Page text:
The Metropolitan Police Authority this month starts an inquiry into an affair involving a confidential letter sent to Guardian editor Alan Rusbridger and alleged police corruption.
Backed by the NUJ, former Guardian journalists Laurie Flynn and Michael Gillard had to go to the High Court and seek judicial review to persuade the MPA to take action.
- February 16, 2018
- February 13, 2018
- February 9, 2018
The authority had previously refused to investigate the actions of Met Commander Andy Hayman because it said the matter related to the “direction and control” of the police and was outside their remit. But threatened with judicial review, in July, it changed its mind.
In 2000, Gillard and Flynn were working on freelance contracts for The Guardian investigating alleged police corruption. On 2 August, Hayman sent a “strictly confidential” letter to Rusbridger claiming that the actions of the pair could undermine an important case the Met was working on.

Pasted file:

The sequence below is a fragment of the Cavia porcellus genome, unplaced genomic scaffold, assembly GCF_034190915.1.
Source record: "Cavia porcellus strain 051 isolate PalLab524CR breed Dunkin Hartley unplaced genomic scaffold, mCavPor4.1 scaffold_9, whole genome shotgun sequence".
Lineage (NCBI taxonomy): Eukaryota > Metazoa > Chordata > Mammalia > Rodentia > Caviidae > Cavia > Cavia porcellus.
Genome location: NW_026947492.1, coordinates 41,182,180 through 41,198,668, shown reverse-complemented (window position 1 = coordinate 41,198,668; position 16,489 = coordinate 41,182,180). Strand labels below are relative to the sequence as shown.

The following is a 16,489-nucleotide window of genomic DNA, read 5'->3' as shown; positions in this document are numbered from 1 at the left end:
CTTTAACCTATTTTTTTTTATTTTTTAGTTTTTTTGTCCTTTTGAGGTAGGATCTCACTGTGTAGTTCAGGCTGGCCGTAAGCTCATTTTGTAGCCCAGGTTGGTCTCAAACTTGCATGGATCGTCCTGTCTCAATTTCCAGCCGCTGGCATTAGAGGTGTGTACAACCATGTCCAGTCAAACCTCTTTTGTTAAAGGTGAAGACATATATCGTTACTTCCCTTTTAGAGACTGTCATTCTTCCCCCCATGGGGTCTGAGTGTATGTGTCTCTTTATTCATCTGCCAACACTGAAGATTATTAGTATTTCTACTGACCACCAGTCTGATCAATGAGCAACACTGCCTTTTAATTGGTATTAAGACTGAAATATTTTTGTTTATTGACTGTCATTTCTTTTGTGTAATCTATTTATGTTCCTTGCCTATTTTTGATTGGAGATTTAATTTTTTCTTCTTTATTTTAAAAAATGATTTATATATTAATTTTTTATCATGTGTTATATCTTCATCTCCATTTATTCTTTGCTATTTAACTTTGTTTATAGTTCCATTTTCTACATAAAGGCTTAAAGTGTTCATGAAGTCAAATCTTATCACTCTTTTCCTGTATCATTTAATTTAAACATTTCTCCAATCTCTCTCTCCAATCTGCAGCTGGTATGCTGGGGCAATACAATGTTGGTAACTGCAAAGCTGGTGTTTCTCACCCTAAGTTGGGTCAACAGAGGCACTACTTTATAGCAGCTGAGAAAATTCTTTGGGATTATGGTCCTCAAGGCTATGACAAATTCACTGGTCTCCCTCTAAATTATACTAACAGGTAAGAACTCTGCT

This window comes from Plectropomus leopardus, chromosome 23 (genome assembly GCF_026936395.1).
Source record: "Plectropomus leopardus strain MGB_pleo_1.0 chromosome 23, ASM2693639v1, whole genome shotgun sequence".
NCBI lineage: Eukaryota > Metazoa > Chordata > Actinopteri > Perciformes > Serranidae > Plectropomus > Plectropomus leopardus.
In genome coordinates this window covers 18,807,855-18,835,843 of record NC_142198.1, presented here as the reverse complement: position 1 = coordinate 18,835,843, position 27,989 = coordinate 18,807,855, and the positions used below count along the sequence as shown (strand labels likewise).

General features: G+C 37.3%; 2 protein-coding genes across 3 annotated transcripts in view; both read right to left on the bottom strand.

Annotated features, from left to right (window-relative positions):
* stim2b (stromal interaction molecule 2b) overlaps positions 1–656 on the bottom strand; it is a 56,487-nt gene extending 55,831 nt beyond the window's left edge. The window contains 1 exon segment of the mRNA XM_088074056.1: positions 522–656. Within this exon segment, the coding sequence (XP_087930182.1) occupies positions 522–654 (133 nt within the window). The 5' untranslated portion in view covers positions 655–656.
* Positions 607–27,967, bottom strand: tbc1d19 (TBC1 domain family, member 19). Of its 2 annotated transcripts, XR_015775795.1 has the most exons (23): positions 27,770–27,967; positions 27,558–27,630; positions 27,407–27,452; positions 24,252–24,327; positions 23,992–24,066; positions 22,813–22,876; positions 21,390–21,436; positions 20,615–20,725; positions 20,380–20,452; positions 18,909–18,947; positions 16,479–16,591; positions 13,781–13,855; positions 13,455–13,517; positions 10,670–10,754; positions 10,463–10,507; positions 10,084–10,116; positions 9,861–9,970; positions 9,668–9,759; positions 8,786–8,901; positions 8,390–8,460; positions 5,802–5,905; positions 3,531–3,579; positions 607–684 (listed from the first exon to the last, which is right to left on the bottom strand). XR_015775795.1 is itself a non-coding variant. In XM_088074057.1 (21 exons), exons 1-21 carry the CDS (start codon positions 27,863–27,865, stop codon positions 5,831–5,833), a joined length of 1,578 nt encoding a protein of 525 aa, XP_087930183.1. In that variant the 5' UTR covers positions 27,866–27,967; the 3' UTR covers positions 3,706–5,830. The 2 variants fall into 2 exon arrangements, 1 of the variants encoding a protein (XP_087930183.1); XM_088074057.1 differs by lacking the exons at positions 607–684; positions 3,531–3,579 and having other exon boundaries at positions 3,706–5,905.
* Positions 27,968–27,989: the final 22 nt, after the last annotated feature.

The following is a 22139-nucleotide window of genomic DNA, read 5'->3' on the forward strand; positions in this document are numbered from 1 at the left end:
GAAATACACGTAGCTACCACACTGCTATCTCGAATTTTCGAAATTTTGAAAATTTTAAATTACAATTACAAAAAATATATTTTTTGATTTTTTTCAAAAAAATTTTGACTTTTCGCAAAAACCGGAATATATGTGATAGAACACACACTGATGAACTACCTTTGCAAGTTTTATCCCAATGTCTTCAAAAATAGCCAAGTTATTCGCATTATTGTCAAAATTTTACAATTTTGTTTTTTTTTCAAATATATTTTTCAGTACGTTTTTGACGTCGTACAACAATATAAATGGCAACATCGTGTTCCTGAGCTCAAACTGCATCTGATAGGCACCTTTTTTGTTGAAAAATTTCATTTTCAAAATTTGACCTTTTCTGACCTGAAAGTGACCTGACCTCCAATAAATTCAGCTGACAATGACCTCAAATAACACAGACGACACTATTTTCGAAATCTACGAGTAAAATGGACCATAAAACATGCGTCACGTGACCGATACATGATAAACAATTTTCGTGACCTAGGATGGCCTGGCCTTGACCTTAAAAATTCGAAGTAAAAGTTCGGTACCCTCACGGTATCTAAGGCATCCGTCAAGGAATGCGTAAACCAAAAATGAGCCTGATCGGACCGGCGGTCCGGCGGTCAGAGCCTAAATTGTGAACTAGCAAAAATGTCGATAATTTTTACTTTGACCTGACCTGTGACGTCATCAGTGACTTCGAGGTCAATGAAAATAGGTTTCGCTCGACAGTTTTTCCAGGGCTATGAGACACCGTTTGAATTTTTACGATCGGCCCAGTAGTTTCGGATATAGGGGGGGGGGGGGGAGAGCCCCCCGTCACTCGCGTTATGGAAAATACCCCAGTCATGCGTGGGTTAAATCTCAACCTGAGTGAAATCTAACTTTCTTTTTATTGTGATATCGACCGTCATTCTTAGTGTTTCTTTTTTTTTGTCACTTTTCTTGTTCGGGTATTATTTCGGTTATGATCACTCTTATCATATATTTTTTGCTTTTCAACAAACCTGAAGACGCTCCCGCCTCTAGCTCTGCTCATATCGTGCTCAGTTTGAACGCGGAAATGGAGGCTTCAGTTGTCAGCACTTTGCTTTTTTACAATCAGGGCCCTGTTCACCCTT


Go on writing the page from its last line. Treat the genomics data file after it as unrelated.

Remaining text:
Gillard and Flynn were not shown the letter, taken off the police corruption story and subsequently did not have their Guardian contracts renewed.
The Guardian has always maintained that there was no connection between the letter and the dropping of the investigations, which it felt were going nowhere. It also claims that the letter was received while Rusbridger had been holiday and was forgotten about and placed in a file.
Gillard told Press Gazette this week: “Had the MPA’s decision not to investigate been allowed to stand, police officers could say what they liked about journalists and not have to answer for their actions.
“It’s a qualified success because 17 months is too long for a member of the public, let alone a journalist, to wait to get a complaint looked into by the Metropolitan Police Authority, which is supposed to be a watchdog on the most powerful police force in the country.”
By Dominic Ponsford